Articals of interest to the coal industry.

Monday, May 28, 2007

Nuke's! ! Greenpeace dont want no stinking Nuke's

Greenpeace calls for abandoning plans for more N-plants

Tuesday, May 29, 2007-->Web posted at: 5/26/2007 8:11:13Source ::: Reuters
london • Britain could slash its carbon emissions and secure its future energy supplies quickly and cheaply by abandoning plans to build more nuclear power plants, according to Greenpeace.
By betting on nuclear, Britain is also setting a bad example to the rest of the world, senior Greenpeace UK energy and climate change adviser, Robin Oakley, said.
In less time and with less money than it takes to build new nuclear reactors, or try out ways of burying emissions from dirty power plants, the government could hit its energy goals by using proven technology available now.
“We are much better off focusing on the things that we know will work and deliver results fast,” Oakley said.
“The key ones are efficiency, going after decentralised energy to make the system more efficient, and bringing on renewables as quickly as possible,” he said in an interview. Government ministers previously opposed to atomic energy, including Trade and Industry Secretary Alistair Darling, have warmed to it as the threat of climate change has grown, arguing that it offers clean power and cuts reliance on imported gas.
Apart from safety and waste disposal concerns, Greenpeace argues that nuclear is expensive, impractical and slow to offer a solution to either problem.
“It’s a technology that only generates electricity at a time when we need to be reducing emissions and dealing with energy questions right across the board including heat and transport,” Oakley said.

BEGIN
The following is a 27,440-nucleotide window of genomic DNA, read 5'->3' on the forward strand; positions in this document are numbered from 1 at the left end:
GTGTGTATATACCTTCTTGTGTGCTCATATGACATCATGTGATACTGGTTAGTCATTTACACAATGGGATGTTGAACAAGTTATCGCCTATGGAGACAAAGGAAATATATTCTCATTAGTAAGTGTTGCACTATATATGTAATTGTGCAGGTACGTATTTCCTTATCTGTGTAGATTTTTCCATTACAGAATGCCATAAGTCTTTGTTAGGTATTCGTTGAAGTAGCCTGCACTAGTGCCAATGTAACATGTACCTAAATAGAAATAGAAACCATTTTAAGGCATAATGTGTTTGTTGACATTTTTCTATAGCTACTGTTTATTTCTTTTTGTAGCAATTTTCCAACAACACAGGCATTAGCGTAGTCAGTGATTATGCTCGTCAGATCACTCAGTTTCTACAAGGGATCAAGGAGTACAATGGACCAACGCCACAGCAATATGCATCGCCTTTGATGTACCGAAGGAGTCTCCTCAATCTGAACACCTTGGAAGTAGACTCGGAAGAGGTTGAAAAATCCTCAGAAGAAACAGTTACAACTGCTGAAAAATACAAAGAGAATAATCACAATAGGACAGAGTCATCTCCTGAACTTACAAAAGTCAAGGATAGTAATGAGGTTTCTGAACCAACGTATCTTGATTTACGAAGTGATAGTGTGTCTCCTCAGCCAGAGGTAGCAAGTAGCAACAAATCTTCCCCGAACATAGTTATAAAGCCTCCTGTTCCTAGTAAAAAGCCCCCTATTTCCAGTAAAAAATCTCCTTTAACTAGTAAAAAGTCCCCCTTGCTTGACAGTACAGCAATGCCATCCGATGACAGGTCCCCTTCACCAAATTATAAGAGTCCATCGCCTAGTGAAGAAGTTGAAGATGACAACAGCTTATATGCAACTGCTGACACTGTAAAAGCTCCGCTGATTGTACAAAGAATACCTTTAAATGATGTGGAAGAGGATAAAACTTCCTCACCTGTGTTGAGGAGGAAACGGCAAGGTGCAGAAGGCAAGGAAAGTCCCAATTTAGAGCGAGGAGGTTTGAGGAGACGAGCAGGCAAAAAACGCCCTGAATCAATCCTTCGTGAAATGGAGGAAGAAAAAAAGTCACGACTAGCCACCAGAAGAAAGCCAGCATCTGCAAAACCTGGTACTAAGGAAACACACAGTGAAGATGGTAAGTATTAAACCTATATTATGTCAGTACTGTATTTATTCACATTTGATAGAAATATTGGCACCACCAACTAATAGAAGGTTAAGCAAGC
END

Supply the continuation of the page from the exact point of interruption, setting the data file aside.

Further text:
Instead, Britain should be cutting energy use while building lots of small combined heat and power (CHP) plants that are more energy efficient because they pipe the heat given off from electricity production to homes and businesses.
“You get a more secure electricity supply if you have got a more diverse range of sources, as you woulds have under a decentralised energy system,” Oakley said.
CHPs can burn various fuels from organic matter to coal or gas. And as they can be up to 95 per cent efficient, whatever they burn means less emissions per unit of energy produced.
“They deliver immediate results, they are cheaper to deploy and they give you a much bigger impact on reducing gas use and reducing emissions than nuclear power, which can’t be delivered within the next decade,” Oakley said.
Oakley cited government figures showing the UK could build enough CHP plants to produce about twice the electricity that the nuclear industry does today, about 20 percent, in less time than it would take to replace its existing nuclear plants. Backed up by wind, wave and tidal power, CHPs and energy efficiency can make nuclear power irrelevant, he added.

Australian bet on clean coal

Australian bet on clean coal risks climate change

Monday, 28 May 2007, 1:39 pm
Article: Michael Peck
Australia’s energy security policy undermines its climate change targets
Australian bet on clean coal risks climate changeby Michael Peck
The Australian Labor Party (ALP) is counting on clean coal technology (CCT) to achieve long term energy security by exploiting Australia’s huge coal reserves. This is a high risk policy given the enormous challenge of CCT which captures carbon dioxide and buries it in exhausted oil or gas fields. It suggests that the ALP, like the current Howard Government, is in thrall to the fossil fuel lobby.
A major theme of Labor leader Kevin Rudd’s April 27 speech to the 2007 annual ALP Conference was that Australia ‘desperately needs a government engaged in the business of long term solutions.’ Rudd identified ‘long term energy security’ and ‘climate change’ as two major challenges facing the nation over the next decades.[1] Ten days before Rudd’s speech, Senator Chris Evans, Shadow Minister for National Development, Resources and Energy, outlined the direction of ALP’s energy policy in his speech ‘Where Does Energy Policy Have To Go’ to the Australian Petroleum Production and Exploration Association Conference.